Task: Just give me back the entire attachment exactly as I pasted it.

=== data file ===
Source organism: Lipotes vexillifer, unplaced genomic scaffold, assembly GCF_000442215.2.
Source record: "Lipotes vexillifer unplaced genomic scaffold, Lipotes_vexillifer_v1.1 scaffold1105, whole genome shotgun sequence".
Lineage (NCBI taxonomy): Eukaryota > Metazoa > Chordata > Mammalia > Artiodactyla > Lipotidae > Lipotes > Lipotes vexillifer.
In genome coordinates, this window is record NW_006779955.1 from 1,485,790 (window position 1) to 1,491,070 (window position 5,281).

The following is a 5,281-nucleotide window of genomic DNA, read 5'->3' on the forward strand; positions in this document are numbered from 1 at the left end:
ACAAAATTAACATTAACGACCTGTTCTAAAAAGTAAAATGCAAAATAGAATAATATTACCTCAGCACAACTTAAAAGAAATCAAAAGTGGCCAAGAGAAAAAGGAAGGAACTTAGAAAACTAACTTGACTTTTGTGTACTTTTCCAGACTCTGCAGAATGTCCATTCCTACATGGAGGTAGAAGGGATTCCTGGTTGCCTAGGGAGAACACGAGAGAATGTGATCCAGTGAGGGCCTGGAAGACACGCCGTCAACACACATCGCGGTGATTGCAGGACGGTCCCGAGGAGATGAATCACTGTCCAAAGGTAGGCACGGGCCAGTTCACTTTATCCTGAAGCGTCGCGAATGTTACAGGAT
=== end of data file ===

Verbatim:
Source organism: Lipotes vexillifer, unplaced genomic scaffold, assembly GCF_000442215.2.
Source record: "Lipotes vexillifer unplaced genomic scaffold, Lipotes_vexillifer_v1.1 scaffold1105, whole genome shotgun sequence".
Lineage (NCBI taxonomy): Eukaryota > Metazoa > Chordata > Mammalia > Artiodactyla > Lipotidae > Lipotes > Lipotes vexillifer.
In genome coordinates, this window is record NW_006779955.1 from 1,485,790 (window position 1) to 1,491,070 (window position 5,281).

The following is a 5,281-nucleotide window of genomic DNA, read 5'->3' on the forward strand; positions in this document are numbered from 1 at the left end:
ACAAAATTAACATTAACGACCTGTTCTAAAAAGTAAAATGCAAAATAGAATAATATTACCTCAGCACAACTTAAAAGAAATCAAAAGTGGCCAAGAGAAAAAGGAAGGAACTTAGAAAACTAACTTGACTTTTGTGTACTTTTCCAGACTCTGCAGAATGTCCATTCCTACATGGAGGTAGAAGGGATTCCTGGTTGCCTAGGGAGAACACGAGAGAATGTGATCCAGTGAGGGCCTGGAAGACACGCCGTCAACACACATCGCGGTGATTGCAGGACGGTCCCGAGGAGATGAATCACTGTCCAAAGGTAGGCACGGGCCAGTTCACTTTATCCTGAAGCGTCGCGAATGTTACAGGAT